For this option, the RS follows a Broker-generated challenge/response protocol. The success case is illustrated in Figure 4. If the Authentication Data contains only the two-byte integer token length and the token, the RS MUST respond with an AUTH packet, with the Authenticate Reason Code set to '0x18 (Continue Authentication)'. This packet includes the Authentication Method, which MUST be set to 'ace' and Authentication Data. The Authentication Data MUST NOT be empty and contains an 8-byte nonce as a challenge for the Client. The Client responds to this with an AUTH packet with a reason code '0x18 (Continue Authentication)'. Similarly, the Client packet sets the Authentication Method to 'ace'. The Authentication Data in the Client's response is formatted as the client nonce length, the client nonce, and the signature or MAC computed over the RS nonce concatenated with the client nonce. Next, the token is validated as described in Section 2.2.5.

The client MAY also re-authenticate using this flow.

                    Client      Server
                     |             |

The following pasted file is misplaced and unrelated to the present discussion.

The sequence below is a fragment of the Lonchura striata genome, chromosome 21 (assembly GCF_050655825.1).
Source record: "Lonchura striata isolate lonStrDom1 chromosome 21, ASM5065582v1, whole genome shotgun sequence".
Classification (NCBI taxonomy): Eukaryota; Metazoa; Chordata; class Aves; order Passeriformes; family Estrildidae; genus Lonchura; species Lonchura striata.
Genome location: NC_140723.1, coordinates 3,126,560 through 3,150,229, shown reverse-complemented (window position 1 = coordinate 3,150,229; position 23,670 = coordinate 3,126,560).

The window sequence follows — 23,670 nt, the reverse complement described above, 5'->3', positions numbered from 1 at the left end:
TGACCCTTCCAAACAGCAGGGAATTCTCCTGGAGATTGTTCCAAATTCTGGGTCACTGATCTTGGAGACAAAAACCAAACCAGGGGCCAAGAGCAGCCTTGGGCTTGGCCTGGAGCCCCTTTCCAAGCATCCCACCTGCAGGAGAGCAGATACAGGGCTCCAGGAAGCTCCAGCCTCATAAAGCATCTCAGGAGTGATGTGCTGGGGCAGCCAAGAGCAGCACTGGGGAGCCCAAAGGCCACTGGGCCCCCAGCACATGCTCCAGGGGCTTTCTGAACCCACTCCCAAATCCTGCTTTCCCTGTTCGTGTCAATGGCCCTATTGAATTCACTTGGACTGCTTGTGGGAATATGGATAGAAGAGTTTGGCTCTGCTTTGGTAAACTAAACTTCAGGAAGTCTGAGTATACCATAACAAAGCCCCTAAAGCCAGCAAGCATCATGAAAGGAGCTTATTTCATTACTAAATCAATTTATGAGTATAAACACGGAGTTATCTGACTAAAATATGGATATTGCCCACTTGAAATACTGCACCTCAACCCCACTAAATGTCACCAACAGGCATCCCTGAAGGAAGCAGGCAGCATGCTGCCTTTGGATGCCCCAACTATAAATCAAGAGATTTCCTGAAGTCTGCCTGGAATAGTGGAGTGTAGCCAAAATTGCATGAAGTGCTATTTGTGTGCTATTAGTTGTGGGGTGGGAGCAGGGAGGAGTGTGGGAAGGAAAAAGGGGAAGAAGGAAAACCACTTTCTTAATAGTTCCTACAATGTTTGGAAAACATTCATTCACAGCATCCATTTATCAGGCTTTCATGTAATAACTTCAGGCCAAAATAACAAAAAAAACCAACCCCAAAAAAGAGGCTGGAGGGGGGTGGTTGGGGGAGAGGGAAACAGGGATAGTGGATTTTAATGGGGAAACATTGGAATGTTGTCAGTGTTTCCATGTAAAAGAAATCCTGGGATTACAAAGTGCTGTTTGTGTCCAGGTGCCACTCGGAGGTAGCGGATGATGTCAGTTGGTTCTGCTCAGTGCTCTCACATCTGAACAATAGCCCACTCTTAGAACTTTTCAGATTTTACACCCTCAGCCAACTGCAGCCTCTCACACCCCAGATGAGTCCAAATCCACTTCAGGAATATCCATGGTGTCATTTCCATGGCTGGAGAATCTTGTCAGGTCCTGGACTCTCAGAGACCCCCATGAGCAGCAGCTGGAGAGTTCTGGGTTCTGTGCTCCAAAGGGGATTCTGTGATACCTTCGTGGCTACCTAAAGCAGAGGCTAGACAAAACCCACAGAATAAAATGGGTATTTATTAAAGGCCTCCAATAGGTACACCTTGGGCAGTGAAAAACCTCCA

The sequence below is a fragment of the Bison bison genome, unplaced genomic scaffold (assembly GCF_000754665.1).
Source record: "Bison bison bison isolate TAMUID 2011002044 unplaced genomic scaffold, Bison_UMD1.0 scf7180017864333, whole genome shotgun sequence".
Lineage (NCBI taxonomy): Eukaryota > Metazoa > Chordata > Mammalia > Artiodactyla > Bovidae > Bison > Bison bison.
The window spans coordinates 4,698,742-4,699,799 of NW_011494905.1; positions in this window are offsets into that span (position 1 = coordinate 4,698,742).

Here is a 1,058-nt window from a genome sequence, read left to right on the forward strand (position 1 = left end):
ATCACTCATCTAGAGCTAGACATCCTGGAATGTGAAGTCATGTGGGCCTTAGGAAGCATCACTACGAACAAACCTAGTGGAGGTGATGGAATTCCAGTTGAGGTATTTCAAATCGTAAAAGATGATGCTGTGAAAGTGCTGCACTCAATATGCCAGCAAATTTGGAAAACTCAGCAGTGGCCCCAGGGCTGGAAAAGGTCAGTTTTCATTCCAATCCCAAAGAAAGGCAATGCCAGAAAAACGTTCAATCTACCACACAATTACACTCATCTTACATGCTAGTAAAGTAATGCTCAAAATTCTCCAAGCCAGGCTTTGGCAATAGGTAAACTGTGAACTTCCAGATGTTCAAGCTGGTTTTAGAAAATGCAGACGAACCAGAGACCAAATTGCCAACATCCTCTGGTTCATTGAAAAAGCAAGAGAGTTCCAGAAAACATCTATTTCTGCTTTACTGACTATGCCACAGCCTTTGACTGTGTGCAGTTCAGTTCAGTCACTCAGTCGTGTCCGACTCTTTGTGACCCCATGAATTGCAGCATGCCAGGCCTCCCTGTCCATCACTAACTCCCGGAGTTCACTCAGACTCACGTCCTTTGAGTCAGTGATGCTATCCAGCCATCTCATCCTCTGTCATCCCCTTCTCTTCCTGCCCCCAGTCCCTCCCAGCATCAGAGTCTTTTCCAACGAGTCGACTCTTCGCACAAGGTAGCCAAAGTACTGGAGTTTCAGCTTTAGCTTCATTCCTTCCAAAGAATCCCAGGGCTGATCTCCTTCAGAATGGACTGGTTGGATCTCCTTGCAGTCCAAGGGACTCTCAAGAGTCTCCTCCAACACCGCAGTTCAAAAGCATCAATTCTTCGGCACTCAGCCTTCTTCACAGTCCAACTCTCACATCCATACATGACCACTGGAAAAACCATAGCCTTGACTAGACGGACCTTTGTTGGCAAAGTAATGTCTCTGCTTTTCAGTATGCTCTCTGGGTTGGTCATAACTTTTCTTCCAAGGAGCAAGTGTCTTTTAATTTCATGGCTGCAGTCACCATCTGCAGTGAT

|<===========>| TLS connection set-up
                     |             |
                     |             |
                     +------------>| CONNECT with Authentication Data
                     |             | contains only token
                     |             |
                     <-------------+ AUTH '0x18 (Cont. Authentication)'
                     |             | 8-byte nonce as RS challenge
                     |             |
                     |------------>| AUTH '0x18 (Cont. Authentication)'
                     |             | 8-byte client nonce + signature/MAC
                     |             |
                     |             |---+ Token validation
                     |             |   | (may involve introspection)
                     |             |<--+
                     |             |
                     |<------------+ CONNACK '0x00 (Success)'

Figure 4: PoP Challenge/Response Protocol Flow - Success

2.2.5. Token Validation

The RS MUST verify the validity of the token either locally (e.g. in the case of a self-contained token) or the RS MAY send an introspection request to the AS. RS MUST verify the claims according to the rules set in the Section of the ACE framework.

To authenticate the Client, the RS validates the signature or the MAC, depending on how the PoP protocol is implemented. HS256 and Ed25519 are mandatory to implement depending on the choice of symmetric or asymmetric validation. Validation of the signature or MAC MUST fail if the signature algorithm is set to "none", when the key used for the signature algorithm cannot be determined, or the computed and received signature/MAC do not match.

2.2.6. The Broker's Response to Client Connection Request